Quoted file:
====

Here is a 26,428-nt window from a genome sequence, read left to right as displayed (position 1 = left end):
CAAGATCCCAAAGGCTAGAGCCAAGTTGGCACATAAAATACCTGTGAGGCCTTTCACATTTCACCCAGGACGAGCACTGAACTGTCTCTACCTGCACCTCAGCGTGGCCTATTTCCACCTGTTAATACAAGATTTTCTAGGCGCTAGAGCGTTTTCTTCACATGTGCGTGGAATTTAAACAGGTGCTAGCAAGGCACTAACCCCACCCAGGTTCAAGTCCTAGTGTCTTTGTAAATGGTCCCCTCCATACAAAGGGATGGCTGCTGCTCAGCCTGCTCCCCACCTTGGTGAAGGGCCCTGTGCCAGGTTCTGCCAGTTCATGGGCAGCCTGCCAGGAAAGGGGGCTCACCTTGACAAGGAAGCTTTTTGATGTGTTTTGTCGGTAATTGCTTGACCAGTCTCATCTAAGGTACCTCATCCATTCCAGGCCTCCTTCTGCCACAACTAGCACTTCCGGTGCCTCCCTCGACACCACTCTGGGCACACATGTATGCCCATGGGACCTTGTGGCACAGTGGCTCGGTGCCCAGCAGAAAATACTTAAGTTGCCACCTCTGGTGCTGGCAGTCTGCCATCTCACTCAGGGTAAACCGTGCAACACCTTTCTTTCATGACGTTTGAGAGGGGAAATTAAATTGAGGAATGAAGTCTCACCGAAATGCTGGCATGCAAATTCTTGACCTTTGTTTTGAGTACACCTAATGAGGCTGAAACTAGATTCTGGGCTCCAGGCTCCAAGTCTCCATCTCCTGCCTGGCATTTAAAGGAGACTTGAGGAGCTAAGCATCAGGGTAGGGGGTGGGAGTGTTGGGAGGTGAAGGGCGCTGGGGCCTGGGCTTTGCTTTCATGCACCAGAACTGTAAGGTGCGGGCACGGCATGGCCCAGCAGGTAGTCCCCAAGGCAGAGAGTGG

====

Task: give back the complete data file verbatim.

Here is a 26,428-nt window from a genome sequence, read left to right as displayed (position 1 = left end):
CAAGATCCCAAAGGCTAGAGCCAAGTTGGCACATAAAATACCTGTGAGGCCTTTCACATTTCACCCAGGACGAGCACTGAACTGTCTCTACCTGCACCTCAGCGTGGCCTATTTCCACCTGTTAATACAAGATTTTCTAGGCGCTAGAGCGTTTTCTTCACATGTGCGTGGAATTTAAACAGGTGCTAGCAAGGCACTAACCCCACCCAGGTTCAAGTCCTAGTGTCTTTGTAAATGGTCCCCTCCATACAAAGGGATGGCTGCTGCTCAGCCTGCTCCCCACCTTGGTGAAGGGCCCTGTGCCAGGTTCTGCCAGTTCATGGGCAGCCTGCCAGGAAAGGGGGCTCACCTTGACAAGGAAGCTTTTTGATGTGTTTTGTCGGTAATTGCTTGACCAGTCTCATCTAAGGTACCTCATCCATTCCAGGCCTCCTTCTGCCACAACTAGCACTTCCGGTGCCTCCCTCGACACCACTCTGGGCACACATGTATGCCCATGGGACCTTGTGGCACAGTGGCTCGGTGCCCAGCAGAAAATACTTAAGTTGCCACCTCTGGTGCTGGCAGTCTGCCATCTCACTCAGGGTAAACCGTGCAACACCTTTCTTTCATGACGTTTGAGAGGGGAAATTAAATTGAGGAATGAAGTCTCACCGAAATGCTGGCATGCAAATTCTTGACCTTTGTTTTGAGTACACCTAATGAGGCTGAAACTAGATTCTGGGCTCCAGGCTCCAAGTCTCCATCTCCTGCCTGGCATTTAAAGGAGACTTGAGGAGCTAAGCATCAGGGTAGGGGGTGGGAGTGTTGGGAGGTGAAGGGCGCTGGGGCCTGGGCTTTGCTTTCATGCACCAGAACTGTAAGGTGCGGGCACGGCATGGCCCAGCAGGTAGTCCCCAAGGCAGAGAGTGG